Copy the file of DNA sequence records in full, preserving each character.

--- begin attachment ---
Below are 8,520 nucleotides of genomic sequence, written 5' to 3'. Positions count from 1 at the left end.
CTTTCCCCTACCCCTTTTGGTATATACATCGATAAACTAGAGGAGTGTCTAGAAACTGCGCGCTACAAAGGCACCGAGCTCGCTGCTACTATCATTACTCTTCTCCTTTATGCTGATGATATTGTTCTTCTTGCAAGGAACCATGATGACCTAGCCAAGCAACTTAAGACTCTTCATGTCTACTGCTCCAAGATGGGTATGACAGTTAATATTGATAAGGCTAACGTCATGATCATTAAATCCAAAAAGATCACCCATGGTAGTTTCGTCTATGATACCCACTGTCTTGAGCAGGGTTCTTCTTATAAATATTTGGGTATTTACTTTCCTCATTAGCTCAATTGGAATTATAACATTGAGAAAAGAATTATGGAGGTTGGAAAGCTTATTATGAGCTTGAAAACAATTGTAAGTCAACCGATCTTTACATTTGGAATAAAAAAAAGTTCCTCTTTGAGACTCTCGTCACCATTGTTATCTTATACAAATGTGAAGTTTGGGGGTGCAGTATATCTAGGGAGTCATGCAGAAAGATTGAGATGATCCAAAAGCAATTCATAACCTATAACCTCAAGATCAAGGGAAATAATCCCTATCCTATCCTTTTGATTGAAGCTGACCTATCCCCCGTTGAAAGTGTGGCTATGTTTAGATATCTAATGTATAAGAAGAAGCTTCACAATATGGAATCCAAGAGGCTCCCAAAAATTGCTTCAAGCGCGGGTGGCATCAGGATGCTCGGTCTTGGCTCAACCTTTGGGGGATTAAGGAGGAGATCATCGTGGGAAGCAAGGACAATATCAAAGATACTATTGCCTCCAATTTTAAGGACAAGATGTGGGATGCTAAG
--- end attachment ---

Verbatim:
Below are 8,520 nucleotides of genomic sequence, written 5' to 3'. Positions count from 1 at the left end.
CTTTCCCCTACCCCTTTTGGTATATACATCGATAAACTAGAGGAGTGTCTAGAAACTGCGCGCTACAAAGGCACCGAGCTCGCTGCTACTATCATTACTCTTCTCCTTTATGCTGATGATATTGTTCTTCTTGCAAGGAACCATGATGACCTAGCCAAGCAACTTAAGACTCTTCATGTCTACTGCTCCAAGATGGGTATGACAGTTAATATTGATAAGGCTAACGTCATGATCATTAAATCCAAAAAGATCACCCATGGTAGTTTCGTCTATGATACCCACTGTCTTGAGCAGGGTTCTTCTTATAAATATTTGGGTATTTACTTTCCTCATTAGCTCAATTGGAATTATAACATTGAGAAAAGAATTATGGAGGTTGGAAAGCTTATTATGAGCTTGAAAACAATTGTAAGTCAACCGATCTTTACATTTGGAATAAAAAAAAGTTCCTCTTTGAGACTCTCGTCACCATTGTTATCTTATACAAATGTGAAGTTTGGGGGTGCAGTATATCTAGGGAGTCATGCAGAAAGATTGAGATGATCCAAAAGCAATTCATAACCTATAACCTCAAGATCAAGGGAAATAATCCCTATCCTATCCTTTTGATTGAAGCTGACCTATCCCCCGTTGAAAGTGTGGCTATGTTTAGATATCTAATGTATAAGAAGAAGCTTCACAATATGGAATCCAAGAGGCTCCCAAAAATTGCTTCAAGCGCGGGTGGCATCAGGATGCTCGGTCTTGGCTCAACCTTTGGGGGATTAAGGAGGAGATCATCGTGGGAAGCAAGGACAATATCAAAGATACTATTGCCTCCAATTTTAAGGACAAGATGTGGGATGCTAAG